The way that Abaqus evaluates the J contour integral has been updated in v6.12 to account for thermal and residual stresses in the manner described by Shih et al. (1986) and later by Lei et al. (2000) - see the Abaqus theory manual section 2.16.1.

Ive been trying out J-integral evaluation for various different thermal fields. Starting with the supplied benchmark example (see Abaqus Benchmarks Manual sect. 1.16.8: Single-edged notched specimen under a thermal load), I defined various smooth thermal fields based on analytical functions (node-wise using *TEMPERATURE, rather than taking the thermal field from a .odb file as in the benchmark example) and checked the path-independence of the resulting J values. So far, so good: the results were realistic and contour-independent.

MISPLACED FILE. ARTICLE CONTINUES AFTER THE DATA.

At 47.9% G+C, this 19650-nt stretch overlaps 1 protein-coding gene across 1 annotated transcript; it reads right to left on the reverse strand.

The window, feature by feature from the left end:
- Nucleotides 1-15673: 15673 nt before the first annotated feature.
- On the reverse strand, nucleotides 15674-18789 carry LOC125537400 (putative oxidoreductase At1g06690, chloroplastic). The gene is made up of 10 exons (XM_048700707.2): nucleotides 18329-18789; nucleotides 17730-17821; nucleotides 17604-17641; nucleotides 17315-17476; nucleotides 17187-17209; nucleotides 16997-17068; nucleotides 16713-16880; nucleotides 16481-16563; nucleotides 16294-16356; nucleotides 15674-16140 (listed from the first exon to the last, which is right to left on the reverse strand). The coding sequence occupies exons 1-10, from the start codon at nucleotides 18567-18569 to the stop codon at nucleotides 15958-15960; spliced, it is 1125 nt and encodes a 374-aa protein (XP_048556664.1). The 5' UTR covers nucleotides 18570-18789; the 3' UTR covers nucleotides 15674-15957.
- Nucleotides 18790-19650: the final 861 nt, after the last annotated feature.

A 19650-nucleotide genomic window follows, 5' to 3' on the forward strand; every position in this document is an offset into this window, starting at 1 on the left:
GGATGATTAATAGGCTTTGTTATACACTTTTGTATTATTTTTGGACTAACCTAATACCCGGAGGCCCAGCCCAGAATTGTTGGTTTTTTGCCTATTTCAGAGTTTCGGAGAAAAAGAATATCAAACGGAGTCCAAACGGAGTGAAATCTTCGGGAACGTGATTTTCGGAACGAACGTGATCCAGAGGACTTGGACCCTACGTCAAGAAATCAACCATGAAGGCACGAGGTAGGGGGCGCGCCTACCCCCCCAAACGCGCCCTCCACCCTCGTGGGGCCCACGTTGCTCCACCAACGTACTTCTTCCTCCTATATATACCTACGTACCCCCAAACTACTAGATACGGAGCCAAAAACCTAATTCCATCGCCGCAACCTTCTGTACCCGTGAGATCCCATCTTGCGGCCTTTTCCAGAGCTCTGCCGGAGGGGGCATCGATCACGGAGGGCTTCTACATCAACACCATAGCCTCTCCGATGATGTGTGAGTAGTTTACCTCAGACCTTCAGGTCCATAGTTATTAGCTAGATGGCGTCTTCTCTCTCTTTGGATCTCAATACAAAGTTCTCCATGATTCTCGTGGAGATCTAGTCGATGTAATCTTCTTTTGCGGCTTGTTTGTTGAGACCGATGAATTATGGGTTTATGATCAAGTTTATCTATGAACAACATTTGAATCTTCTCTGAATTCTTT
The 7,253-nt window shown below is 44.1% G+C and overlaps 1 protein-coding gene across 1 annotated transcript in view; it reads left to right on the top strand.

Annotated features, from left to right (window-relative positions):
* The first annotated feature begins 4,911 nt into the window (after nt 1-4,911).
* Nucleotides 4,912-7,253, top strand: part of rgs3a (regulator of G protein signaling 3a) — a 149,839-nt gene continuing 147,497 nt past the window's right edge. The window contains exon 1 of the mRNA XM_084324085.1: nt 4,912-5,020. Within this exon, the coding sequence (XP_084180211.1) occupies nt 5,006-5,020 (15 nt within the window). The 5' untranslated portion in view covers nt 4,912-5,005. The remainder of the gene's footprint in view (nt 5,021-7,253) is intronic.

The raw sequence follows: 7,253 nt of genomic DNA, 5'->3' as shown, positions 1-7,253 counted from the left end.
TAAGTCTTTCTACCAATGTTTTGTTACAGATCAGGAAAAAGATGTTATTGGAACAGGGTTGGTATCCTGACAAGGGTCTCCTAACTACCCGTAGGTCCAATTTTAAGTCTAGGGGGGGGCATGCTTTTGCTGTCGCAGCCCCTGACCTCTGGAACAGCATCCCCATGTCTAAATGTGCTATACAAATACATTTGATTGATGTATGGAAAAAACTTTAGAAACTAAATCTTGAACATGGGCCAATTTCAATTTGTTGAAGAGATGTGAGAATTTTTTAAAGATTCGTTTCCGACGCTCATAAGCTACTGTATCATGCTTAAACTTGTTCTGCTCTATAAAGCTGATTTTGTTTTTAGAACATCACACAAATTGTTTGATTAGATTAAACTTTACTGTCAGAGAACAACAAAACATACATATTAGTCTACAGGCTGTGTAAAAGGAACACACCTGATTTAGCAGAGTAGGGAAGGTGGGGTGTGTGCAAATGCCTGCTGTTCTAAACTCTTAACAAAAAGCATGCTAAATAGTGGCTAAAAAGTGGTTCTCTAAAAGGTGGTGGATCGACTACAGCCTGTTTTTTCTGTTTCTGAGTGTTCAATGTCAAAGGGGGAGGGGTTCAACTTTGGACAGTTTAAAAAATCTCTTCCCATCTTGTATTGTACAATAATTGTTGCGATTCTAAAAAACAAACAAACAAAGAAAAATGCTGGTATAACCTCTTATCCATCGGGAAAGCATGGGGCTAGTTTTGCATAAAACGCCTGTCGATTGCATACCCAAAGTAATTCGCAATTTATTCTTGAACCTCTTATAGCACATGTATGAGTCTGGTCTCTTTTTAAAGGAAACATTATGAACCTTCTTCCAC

However, when I define a non-smooth thermal field, for example by raising all the nodes of a single element by 100 degrees with the rest of the nodes left at zero, the J-integral becomes strongly path-dependant. This is a bit surprising, because mathematically, the form of the underlying thermal field should not affect the path-independence (modified form of the) J-integral. Presumably, by defining a non-smooth thermal field I must be violating some assumption made by the solver, although I cant find anything which would affect this mentioned in the documentation.

Has anyone else come across this problem, or have any tips on evaluating contour integrals in the presence of thermal/residual stress fields using Abaqus?